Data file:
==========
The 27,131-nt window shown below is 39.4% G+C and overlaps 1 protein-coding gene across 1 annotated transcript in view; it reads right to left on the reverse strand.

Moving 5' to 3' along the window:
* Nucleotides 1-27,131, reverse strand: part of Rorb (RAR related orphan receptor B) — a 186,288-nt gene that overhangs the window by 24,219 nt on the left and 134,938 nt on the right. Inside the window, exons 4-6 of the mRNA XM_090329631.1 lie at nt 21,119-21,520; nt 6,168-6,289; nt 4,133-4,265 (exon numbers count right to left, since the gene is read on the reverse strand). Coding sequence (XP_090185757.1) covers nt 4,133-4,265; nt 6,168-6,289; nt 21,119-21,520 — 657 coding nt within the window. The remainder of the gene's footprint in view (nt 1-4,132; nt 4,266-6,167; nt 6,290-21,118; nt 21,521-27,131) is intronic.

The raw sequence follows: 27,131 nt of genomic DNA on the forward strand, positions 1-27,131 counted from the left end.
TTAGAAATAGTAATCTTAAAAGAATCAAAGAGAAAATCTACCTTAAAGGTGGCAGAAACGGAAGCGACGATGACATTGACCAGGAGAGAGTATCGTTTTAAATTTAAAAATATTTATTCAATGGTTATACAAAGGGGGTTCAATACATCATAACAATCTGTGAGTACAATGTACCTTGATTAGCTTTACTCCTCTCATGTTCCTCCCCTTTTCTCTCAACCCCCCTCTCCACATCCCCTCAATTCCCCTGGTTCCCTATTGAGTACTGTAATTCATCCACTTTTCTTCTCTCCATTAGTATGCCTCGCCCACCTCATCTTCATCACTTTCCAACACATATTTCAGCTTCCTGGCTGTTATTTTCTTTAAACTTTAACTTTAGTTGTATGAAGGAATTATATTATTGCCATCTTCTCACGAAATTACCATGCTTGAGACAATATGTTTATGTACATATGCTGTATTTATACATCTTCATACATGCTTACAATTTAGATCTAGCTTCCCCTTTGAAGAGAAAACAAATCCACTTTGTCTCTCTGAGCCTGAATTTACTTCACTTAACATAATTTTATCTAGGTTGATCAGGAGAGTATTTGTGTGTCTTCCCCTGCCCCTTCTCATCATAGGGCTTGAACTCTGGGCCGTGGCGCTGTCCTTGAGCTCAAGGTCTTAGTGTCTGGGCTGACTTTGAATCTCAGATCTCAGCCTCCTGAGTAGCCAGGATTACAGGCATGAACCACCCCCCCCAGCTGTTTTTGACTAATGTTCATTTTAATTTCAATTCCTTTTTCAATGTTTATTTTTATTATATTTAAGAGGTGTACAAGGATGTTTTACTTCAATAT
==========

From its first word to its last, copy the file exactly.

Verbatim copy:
The 27,131-nt window shown below is 39.4% G+C and overlaps 1 protein-coding gene across 1 annotated transcript in view; it reads right to left on the reverse strand.

Moving 5' to 3' along the window:
* Nucleotides 1-27,131, reverse strand: part of Rorb (RAR related orphan receptor B) — a 186,288-nt gene that overhangs the window by 24,219 nt on the left and 134,938 nt on the right. Inside the window, exons 4-6 of the mRNA XM_090329631.1 lie at nt 21,119-21,520; nt 6,168-6,289; nt 4,133-4,265 (exon numbers count right to left, since the gene is read on the reverse strand). Coding sequence (XP_090185757.1) covers nt 4,133-4,265; nt 6,168-6,289; nt 21,119-21,520 — 657 coding nt within the window. The remainder of the gene's footprint in view (nt 1-4,132; nt 4,266-6,167; nt 6,290-21,118; nt 21,521-27,131) is intronic.

The raw sequence follows: 27,131 nt of genomic DNA on the forward strand, positions 1-27,131 counted from the left end.
TTAGAAATAGTAATCTTAAAAGAATCAAAGAGAAAATCTACCTTAAAGGTGGCAGAAACGGAAGCGACGATGACATTGACCAGGAGAGAGTATCGTTTTAAATTTAAAAATATTTATTCAATGGTTATACAAAGGGGGTTCAATACATCATAACAATCTGTGAGTACAATGTACCTTGATTAGCTTTACTCCTCTCATGTTCCTCCCCTTTTCTCTCAACCCCCCTCTCCACATCCCCTCAATTCCCCTGGTTCCCTATTGAGTACTGTAATTCATCCACTTTTCTTCTCTCCATTAGTATGCCTCGCCCACCTCATCTTCATCACTTTCCAACACATATTTCAGCTTCCTGGCTGTTATTTTCTTTAAACTTTAACTTTAGTTGTATGAAGGAATTATATTATTGCCATCTTCTCACGAAATTACCATGCTTGAGACAATATGTTTATGTACATATGCTGTATTTATACATCTTCATACATGCTTACAATTTAGATCTAGCTTCCCCTTTGAAGAGAAAACAAATCCACTTTGTCTCTCTGAGCCTGAATTTACTTCACTTAACATAATTTTATCTAGGTTGATCAGGAGAGTATTTGTGTGTCTTCCCCTGCCCCTTCTCATCATAGGGCTTGAACTCTGGGCCGTGGCGCTGTCCTTGAGCTCAAGGTCTTAGTGTCTGGGCTGACTTTGAATCTCAGATCTCAGCCTCCTGAGTAGCCAGGATTACAGGCATGAACCACCCCCCCCAGCTGTTTTTGACTAATGTTCATTTTAATTTCAATTCCTTTTTCAATGTTTATTTTTATTATATTTAAGAGGTGTACAAGGATGTTTTACTTCAATAT